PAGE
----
Tribunal Criminal Tribunal for the Former Yugoslavia

Page 48353

 1                           Thursday, 14 January 2010

 2                           [Open session]

 3                           [The accused entered court]

 4                           --- Upon commencing at 9.05 a.m.

 5             JUDGE ANTONETTI: [Interpretation] Registrar, can you kindly call

 6     the case, please.

 7             THE REGISTRAR:  Good morning, Your Honours.  Good morning,

 8     everyone in and around the courtroom.  This is case number IT-04-74-T,

 9     the Prosecutor versus Prlic et al.  Thank you, Your Honours.

10             JUDGE ANTONETTI: [Interpretation] Thank you, Registrar.  Today is

11     Thursday, the 14th of January, 2010.  I would like first of all to greet

12     the accused, Defence counsel, all the honourable members on the team of

13     the OTP, and all the people assisting us in the courtroom.  And I should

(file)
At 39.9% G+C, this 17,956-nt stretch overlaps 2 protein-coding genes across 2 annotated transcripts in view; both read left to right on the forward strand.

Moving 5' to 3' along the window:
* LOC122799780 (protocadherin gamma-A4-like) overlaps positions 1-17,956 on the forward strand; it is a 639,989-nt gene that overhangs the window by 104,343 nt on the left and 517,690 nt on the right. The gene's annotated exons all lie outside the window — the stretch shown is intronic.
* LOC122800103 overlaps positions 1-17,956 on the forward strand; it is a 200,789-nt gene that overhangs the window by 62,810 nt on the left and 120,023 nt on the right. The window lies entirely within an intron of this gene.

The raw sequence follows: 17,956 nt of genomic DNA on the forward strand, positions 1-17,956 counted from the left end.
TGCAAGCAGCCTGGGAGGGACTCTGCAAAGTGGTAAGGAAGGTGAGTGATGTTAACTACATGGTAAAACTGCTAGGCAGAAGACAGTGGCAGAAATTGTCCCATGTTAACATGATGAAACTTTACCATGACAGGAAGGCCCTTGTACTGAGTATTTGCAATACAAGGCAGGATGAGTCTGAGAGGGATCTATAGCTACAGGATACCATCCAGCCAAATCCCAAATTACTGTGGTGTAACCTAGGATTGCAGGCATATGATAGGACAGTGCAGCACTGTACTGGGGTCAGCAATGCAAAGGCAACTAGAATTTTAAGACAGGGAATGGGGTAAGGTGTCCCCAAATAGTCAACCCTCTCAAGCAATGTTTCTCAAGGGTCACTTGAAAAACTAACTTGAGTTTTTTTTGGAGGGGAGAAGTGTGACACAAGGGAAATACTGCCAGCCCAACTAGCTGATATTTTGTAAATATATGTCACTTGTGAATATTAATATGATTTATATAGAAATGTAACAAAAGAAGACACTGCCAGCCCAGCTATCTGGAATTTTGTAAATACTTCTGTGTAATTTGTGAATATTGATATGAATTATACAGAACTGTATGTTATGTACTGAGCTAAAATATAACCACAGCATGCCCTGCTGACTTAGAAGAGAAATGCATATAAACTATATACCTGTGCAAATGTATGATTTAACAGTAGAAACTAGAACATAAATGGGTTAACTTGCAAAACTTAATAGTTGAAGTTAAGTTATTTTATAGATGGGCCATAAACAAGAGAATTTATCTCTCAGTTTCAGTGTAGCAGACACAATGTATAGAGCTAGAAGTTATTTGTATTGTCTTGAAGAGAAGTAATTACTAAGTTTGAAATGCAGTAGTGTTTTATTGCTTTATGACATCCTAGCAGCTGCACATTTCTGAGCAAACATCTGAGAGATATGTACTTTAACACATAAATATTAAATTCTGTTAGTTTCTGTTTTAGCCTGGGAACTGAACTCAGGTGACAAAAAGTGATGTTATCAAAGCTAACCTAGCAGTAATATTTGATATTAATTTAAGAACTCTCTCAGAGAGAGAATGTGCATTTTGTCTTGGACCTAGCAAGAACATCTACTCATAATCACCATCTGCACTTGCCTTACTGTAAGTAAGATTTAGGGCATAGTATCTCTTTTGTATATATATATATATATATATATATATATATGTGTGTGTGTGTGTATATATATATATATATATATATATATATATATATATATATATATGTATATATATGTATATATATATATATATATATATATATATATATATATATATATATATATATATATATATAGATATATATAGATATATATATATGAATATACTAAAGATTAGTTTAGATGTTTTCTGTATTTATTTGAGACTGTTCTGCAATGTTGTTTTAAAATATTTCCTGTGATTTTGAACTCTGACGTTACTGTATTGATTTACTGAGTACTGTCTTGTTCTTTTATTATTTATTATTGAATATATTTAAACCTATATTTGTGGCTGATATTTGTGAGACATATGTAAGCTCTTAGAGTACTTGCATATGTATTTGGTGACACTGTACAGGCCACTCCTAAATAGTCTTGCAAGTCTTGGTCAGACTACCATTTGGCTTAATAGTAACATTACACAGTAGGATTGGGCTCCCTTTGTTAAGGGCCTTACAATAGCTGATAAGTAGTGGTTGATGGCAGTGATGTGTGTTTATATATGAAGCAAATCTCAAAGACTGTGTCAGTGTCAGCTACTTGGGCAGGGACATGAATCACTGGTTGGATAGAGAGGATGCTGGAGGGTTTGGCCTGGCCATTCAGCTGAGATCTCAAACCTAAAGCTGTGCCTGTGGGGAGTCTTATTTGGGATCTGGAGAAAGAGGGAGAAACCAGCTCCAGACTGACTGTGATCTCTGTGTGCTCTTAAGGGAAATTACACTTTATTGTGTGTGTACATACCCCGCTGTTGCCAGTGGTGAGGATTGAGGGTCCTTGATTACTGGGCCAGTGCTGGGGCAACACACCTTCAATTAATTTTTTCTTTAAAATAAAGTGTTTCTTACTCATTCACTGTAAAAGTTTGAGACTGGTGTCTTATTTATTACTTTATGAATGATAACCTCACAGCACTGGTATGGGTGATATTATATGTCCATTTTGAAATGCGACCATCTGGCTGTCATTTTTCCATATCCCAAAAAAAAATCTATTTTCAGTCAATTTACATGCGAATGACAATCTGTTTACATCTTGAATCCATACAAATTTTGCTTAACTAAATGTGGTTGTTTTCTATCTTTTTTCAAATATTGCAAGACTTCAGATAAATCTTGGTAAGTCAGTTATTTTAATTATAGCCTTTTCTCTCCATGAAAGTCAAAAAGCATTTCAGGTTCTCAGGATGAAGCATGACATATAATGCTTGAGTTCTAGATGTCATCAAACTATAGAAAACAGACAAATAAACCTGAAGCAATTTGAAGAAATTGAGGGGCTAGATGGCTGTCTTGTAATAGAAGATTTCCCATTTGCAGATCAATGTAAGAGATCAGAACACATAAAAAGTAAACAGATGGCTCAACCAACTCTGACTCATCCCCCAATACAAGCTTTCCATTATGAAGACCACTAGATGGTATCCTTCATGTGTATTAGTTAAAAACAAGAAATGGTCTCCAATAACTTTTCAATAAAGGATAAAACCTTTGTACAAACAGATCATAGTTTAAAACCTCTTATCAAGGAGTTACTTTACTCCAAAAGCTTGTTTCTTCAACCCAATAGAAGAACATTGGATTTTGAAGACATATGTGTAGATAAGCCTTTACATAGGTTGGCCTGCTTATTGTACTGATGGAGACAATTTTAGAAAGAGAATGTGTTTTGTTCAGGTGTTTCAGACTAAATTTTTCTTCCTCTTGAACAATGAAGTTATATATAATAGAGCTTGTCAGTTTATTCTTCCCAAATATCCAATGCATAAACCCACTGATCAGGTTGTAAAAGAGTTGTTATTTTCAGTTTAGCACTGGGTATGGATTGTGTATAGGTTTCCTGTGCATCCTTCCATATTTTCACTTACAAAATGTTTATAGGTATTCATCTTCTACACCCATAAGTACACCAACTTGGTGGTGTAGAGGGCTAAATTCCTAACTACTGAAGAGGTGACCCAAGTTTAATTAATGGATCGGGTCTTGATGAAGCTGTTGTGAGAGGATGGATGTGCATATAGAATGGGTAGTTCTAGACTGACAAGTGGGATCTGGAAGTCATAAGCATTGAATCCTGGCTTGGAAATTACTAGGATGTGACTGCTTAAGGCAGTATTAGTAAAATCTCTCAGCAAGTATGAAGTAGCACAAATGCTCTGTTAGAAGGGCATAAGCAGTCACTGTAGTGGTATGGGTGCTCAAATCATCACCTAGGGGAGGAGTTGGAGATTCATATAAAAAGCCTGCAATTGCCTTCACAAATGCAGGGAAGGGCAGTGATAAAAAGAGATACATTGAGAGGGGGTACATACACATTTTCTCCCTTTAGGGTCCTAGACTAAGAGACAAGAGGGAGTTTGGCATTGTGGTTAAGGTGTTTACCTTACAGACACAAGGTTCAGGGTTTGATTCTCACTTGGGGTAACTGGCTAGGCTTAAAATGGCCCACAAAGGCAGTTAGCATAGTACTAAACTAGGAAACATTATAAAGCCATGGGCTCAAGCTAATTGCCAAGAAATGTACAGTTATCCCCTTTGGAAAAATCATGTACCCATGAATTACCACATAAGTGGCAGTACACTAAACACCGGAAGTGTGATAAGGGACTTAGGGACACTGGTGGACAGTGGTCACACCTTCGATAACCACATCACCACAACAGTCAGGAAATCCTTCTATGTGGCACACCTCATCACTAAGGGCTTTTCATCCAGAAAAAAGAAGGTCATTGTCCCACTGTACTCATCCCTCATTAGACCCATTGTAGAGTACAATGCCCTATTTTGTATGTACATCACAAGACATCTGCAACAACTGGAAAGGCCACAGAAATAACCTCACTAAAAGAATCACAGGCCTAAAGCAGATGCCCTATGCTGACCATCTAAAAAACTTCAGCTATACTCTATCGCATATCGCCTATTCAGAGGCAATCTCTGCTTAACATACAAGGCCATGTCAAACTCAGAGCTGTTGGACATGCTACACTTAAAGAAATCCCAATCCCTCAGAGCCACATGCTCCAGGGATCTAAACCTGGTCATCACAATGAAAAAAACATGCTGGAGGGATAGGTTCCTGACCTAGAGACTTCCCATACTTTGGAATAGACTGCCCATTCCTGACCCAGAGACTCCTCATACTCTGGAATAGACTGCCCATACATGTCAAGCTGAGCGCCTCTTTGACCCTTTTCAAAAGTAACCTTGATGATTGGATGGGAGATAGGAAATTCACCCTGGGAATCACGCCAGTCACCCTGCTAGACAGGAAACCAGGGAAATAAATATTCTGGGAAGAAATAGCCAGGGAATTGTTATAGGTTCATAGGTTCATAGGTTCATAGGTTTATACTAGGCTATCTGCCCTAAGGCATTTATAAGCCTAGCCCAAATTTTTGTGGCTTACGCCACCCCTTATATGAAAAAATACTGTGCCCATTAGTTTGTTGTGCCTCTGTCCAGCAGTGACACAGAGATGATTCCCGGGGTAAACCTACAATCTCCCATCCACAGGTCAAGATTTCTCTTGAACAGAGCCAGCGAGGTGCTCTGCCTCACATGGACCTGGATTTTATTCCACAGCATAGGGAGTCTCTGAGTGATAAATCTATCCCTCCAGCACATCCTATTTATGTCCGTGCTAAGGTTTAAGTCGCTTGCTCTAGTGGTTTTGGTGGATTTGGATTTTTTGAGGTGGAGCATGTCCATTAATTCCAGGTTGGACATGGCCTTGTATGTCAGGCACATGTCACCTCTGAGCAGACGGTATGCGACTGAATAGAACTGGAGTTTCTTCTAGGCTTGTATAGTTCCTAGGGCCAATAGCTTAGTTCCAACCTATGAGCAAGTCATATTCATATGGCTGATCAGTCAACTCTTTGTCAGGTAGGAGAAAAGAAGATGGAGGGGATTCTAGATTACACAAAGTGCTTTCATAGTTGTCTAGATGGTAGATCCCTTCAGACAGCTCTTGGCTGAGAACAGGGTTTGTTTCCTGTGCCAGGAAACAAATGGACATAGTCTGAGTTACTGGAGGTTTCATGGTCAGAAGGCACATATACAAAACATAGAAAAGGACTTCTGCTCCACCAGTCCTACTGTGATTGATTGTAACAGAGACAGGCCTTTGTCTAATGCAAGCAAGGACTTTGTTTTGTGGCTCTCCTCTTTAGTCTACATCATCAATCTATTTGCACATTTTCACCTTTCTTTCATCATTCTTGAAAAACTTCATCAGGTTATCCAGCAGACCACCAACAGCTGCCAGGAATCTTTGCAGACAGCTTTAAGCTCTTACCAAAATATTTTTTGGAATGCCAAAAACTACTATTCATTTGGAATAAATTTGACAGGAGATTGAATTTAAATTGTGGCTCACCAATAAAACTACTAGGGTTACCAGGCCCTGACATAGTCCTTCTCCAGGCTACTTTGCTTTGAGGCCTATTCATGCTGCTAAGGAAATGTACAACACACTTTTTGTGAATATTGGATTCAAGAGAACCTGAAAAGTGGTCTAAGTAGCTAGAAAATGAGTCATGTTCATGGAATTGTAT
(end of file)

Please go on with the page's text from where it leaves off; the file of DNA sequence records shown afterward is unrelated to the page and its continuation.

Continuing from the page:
14     also greet the witness once he enters the courtroom.

15             I believe Mr. Kovacic wanted to take the floor.

16             MR. KOVACIC:  Yes, good morning, Your Honours, good morning

17     everybody in the courtroom.

18             [Interpretation] I thought practical reasons it would be a good

19     idea to resolve immediately the issue of protection of the next witness

20     because technical preparations are needed, and we shouldn't do that at

21     the 11th hour.  That witness --

22             JUDGE ANTONETTI: [Interpretation] One moment, we'll move into

23     private session.

24             MR. KOVACIC: [Interpretation] Yes, I wanted to avoid mentioning

25     names, but this is safe.

Page 48354

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Page 48355











11 Pages 48355-48357 redacted. Private session.















Page 48358

 1     (redacted).

 2                           [Open session]

 3             THE REGISTRAR:  Your Honours, we're back in open session.  Thank

 4     you.

 5             JUDGE ANTONETTI: [Interpretation] Mrs. West, you have 42 minutes

 6     left.

 7             MS. WEST:  Thank you, Mr. President.

 8                           [The witness takes the stand]

 9             JUDGE ANTONETTI: [Interpretation] Colonel, please take a seat.

10     One moment, Mrs. West, I have a question arising out of my thoughts

11     during the night.

12             Please have a seat, sir.

13             Colonel, I have a small follow-up question for you.  Yesterday,